Ok, I'm with you now. I was thinking that the piston was long enough to block the water inlet tube until the piston was all the way up. Nope!
So Lever Machines have saturated group heads!
The Olympia Cremina diagrams are awesome: this one in particular shows the internals of the group- Hydraulics
There appears to be a passage to release the water above
the piston which I've never seen in a Pavoni group diagram. But la Pavoni must have something like this, otherwise it would be impossible to raise the lever.
It is still not clear to me how the air under
the piston is displaced. I know from using the Presso (no laughing please) that air trapped above water will simply be compressed rather then forced out.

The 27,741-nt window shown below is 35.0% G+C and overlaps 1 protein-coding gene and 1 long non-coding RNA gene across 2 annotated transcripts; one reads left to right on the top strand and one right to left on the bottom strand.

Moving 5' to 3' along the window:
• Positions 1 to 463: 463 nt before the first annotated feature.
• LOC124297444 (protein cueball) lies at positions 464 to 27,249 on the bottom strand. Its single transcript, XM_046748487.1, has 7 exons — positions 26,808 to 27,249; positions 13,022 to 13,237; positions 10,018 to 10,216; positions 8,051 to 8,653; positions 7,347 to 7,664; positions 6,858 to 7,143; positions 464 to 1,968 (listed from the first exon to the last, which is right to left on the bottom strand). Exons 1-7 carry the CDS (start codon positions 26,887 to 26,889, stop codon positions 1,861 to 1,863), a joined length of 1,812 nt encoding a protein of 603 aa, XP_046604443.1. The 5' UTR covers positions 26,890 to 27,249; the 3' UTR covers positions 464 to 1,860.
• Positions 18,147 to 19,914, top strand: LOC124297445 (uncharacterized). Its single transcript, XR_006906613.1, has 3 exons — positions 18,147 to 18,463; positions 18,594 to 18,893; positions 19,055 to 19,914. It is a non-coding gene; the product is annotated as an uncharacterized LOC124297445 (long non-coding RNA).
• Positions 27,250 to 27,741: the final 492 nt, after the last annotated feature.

The only thing I can think of is that once the piston is in 'pre-infuse' position the water comes in at a terrific speed and there is enough agitation to allow most of the air to escape through the bed of coffee.
If there was a small
layer of air still trapped above the water it would presumedly be forced back into the water inlet tube when bringing the piston down (before the 'valve' was closed off).
Where oh where does the air go? There must be something obvious . . .